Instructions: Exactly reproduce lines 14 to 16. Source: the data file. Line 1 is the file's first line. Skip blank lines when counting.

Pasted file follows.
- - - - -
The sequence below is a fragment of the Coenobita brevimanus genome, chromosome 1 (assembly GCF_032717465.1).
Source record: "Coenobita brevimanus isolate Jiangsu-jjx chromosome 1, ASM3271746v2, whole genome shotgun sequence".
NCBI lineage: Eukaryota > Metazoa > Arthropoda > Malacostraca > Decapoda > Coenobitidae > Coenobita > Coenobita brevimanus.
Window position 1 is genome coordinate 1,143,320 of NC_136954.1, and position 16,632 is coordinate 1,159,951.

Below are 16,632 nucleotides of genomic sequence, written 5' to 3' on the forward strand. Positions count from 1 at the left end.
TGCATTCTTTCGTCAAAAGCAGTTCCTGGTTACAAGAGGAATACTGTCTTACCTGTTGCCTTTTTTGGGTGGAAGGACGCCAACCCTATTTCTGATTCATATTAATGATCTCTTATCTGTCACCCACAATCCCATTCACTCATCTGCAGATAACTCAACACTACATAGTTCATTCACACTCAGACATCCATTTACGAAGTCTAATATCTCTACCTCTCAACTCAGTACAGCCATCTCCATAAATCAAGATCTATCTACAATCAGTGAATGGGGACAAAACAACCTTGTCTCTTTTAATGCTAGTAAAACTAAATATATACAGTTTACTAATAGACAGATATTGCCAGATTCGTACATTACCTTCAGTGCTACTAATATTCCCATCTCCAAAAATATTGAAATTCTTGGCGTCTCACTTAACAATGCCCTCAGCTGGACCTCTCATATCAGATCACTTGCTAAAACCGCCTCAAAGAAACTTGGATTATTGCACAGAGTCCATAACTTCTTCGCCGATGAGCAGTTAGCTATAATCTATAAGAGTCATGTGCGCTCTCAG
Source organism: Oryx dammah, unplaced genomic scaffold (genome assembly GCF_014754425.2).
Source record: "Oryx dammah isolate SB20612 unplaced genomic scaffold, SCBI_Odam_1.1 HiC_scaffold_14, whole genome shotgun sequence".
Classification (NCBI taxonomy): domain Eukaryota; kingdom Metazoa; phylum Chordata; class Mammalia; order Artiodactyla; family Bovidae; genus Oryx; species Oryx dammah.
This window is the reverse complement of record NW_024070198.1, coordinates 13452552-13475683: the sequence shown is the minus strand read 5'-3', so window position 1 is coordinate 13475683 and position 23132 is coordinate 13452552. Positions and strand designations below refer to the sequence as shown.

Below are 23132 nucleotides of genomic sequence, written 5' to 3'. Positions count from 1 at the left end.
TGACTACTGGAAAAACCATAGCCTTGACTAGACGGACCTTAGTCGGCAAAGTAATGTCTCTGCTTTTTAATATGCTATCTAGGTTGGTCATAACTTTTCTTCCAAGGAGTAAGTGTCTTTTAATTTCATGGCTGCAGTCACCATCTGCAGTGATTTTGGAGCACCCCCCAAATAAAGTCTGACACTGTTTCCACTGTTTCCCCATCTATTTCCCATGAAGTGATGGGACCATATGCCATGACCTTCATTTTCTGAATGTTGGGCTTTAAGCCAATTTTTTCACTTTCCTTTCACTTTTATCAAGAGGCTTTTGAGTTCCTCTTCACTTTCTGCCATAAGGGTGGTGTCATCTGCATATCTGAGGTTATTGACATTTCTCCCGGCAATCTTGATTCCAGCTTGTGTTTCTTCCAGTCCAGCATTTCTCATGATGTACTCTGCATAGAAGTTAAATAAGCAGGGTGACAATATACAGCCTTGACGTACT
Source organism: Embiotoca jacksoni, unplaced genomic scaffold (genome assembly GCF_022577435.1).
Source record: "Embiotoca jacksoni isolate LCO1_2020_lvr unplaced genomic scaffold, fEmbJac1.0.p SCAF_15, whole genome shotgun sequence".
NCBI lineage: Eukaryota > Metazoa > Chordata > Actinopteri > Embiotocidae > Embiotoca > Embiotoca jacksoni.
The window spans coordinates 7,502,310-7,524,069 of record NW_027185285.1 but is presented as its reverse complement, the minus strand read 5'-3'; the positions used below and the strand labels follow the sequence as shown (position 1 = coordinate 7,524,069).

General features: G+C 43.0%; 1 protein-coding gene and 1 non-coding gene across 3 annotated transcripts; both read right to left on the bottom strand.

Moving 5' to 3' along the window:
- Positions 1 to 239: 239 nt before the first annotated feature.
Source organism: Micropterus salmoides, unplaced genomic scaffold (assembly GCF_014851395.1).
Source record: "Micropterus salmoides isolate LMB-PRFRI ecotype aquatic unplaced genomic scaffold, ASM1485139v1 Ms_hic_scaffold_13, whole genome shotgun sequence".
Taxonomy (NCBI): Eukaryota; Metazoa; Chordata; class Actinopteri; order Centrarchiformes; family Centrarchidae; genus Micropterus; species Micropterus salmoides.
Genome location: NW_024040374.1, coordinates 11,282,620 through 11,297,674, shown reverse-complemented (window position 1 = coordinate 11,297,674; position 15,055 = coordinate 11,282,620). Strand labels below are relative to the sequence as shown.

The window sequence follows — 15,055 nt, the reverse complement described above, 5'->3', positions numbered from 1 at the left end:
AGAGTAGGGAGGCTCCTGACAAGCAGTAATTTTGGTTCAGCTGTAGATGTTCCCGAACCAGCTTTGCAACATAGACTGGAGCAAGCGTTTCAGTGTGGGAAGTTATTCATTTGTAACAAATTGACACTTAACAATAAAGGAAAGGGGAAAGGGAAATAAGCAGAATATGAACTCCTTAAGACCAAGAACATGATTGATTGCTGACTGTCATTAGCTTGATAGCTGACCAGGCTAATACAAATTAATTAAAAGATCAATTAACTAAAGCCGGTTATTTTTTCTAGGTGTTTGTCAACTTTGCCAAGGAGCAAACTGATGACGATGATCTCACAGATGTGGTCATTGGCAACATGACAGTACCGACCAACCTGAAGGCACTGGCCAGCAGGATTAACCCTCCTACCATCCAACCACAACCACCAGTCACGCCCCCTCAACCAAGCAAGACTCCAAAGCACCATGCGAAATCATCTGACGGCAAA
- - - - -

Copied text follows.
Source record: "Embiotoca jacksoni isolate LCO1_2020_lvr unplaced genomic scaffold, fEmbJac1.0.p SCAF_15, whole genome shotgun sequence".
NCBI lineage: Eukaryota > Metazoa > Chordata > Actinopteri > Embiotocidae > Embiotoca > Embiotoca jacksoni.
The window spans coordinates 7,502,310-7,524,069 of record NW_027185285.1 but is presented as its reverse complement, the minus strand read 5'-3'; the positions used below and the strand labels follow the sequence as shown (position 1 = coordinate 7,524,069).